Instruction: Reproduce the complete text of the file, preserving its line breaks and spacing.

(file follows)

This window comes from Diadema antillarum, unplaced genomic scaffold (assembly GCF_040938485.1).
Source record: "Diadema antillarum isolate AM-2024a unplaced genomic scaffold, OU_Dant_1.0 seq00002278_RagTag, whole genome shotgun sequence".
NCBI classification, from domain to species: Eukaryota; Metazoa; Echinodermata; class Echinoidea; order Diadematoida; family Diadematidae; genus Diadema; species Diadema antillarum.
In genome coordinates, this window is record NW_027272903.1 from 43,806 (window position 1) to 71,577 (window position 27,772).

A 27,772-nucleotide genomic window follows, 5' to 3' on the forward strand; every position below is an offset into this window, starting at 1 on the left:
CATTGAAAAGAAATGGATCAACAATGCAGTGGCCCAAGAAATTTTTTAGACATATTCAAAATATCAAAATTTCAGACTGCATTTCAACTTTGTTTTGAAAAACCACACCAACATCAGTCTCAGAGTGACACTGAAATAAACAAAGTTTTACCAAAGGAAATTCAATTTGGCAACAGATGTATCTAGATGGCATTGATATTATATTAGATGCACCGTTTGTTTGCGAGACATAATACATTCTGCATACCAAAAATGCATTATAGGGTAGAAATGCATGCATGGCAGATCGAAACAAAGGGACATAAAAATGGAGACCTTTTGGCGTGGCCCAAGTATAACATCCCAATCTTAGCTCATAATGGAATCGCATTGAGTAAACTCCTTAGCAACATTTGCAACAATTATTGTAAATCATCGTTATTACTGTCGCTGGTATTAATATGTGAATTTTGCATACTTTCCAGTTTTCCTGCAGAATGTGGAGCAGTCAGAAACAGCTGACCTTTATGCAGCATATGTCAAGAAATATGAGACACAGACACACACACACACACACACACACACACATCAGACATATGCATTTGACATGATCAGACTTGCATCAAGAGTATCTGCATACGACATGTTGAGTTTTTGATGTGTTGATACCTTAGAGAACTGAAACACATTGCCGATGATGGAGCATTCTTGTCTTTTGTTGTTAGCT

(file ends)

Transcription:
This window comes from Diadema antillarum, unplaced genomic scaffold (assembly GCF_040938485.1).
Source record: "Diadema antillarum isolate AM-2024a unplaced genomic scaffold, OU_Dant_1.0 seq00002278_RagTag, whole genome shotgun sequence".
NCBI classification, from domain to species: Eukaryota; Metazoa; Echinodermata; class Echinoidea; order Diadematoida; family Diadematidae; genus Diadema; species Diadema antillarum.
In genome coordinates, this window is record NW_027272903.1 from 43,806 (window position 1) to 71,577 (window position 27,772).

A 27,772-nucleotide genomic window follows, 5' to 3' on the forward strand; every position below is an offset into this window, starting at 1 on the left:
CATTGAAAAGAAATGGATCAACAATGCAGTGGCCCAAGAAATTTTTTAGACATATTCAAAATATCAAAATTTCAGACTGCATTTCAACTTTGTTTTGAAAAACCACACCAACATCAGTCTCAGAGTGACACTGAAATAAACAAAGTTTTACCAAAGGAAATTCAATTTGGCAACAGATGTATCTAGATGGCATTGATATTATATTAGATGCACCGTTTGTTTGCGAGACATAATACATTCTGCATACCAAAAATGCATTATAGGGTAGAAATGCATGCATGGCAGATCGAAACAAAGGGACATAAAAATGGAGACCTTTTGGCGTGGCCCAAGTATAACATCCCAATCTTAGCTCATAATGGAATCGCATTGAGTAAACTCCTTAGCAACATTTGCAACAATTATTGTAAATCATCGTTATTACTGTCGCTGGTATTAATATGTGAATTTTGCATACTTTCCAGTTTTCCTGCAGAATGTGGAGCAGTCAGAAACAGCTGACCTTTATGCAGCATATGTCAAGAAATATGAGACACAGACACACACACACACACACACACACACACATCAGACATATGCATTTGACATGATCAGACTTGCATCAAGAGTATCTGCATACGACATGTTGAGTTTTTGATGTGTTGATACCTTAGAGAACTGAAACACATTGCCGATGATGGAGCATTCTTGTCTTTTGTTGTTAGCT